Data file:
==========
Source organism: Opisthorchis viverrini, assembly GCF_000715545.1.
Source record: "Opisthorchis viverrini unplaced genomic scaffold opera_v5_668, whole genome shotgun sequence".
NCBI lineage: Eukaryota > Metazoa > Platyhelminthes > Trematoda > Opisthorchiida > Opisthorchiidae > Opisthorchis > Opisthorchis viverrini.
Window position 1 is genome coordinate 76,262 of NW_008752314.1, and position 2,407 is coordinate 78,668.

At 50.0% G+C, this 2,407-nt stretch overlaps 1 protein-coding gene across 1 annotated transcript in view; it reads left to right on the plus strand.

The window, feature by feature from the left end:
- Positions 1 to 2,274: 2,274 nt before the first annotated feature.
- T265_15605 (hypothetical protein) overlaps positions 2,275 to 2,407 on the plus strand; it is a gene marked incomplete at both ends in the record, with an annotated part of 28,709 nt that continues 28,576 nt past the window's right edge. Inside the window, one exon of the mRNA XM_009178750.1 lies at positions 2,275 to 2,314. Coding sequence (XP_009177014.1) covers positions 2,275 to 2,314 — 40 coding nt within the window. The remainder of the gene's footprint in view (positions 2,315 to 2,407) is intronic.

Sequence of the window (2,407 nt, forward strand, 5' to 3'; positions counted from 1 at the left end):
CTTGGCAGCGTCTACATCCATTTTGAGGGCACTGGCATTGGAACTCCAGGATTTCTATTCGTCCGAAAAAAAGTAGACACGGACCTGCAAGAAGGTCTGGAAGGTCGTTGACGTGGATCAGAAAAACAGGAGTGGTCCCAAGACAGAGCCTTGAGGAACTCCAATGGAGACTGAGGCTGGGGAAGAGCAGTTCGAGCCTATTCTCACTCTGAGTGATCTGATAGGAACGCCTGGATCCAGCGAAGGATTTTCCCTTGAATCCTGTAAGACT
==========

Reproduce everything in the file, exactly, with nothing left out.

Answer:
Source organism: Opisthorchis viverrini, assembly GCF_000715545.1.
Source record: "Opisthorchis viverrini unplaced genomic scaffold opera_v5_668, whole genome shotgun sequence".
NCBI lineage: Eukaryota > Metazoa > Platyhelminthes > Trematoda > Opisthorchiida > Opisthorchiidae > Opisthorchis > Opisthorchis viverrini.
Window position 1 is genome coordinate 76,262 of NW_008752314.1, and position 2,407 is coordinate 78,668.

At 50.0% G+C, this 2,407-nt stretch overlaps 1 protein-coding gene across 1 annotated transcript in view; it reads left to right on the plus strand.

The window, feature by feature from the left end:
- Positions 1 to 2,274: 2,274 nt before the first annotated feature.
- T265_15605 (hypothetical protein) overlaps positions 2,275 to 2,407 on the plus strand; it is a gene marked incomplete at both ends in the record, with an annotated part of 28,709 nt that continues 28,576 nt past the window's right edge. Inside the window, one exon of the mRNA XM_009178750.1 lies at positions 2,275 to 2,314. Coding sequence (XP_009177014.1) covers positions 2,275 to 2,314 — 40 coding nt within the window. The remainder of the gene's footprint in view (positions 2,315 to 2,407) is intronic.

Sequence of the window (2,407 nt, forward strand, 5' to 3'; positions counted from 1 at the left end):
CTTGGCAGCGTCTACATCCATTTTGAGGGCACTGGCATTGGAACTCCAGGATTTCTATTCGTCCGAAAAAAAGTAGACACGGACCTGCAAGAAGGTCTGGAAGGTCGTTGACGTGGATCAGAAAAACAGGAGTGGTCCCAAGACAGAGCCTTGAGGAACTCCAATGGAGACTGAGGCTGGGGAAGAGCAGTTCGAGCCTATTCTCACTCTGAGTGATCTGATAGGAACGCCTGGATCCAGCGAAGGATTTTCCCTTGAATCCTGTAAGACT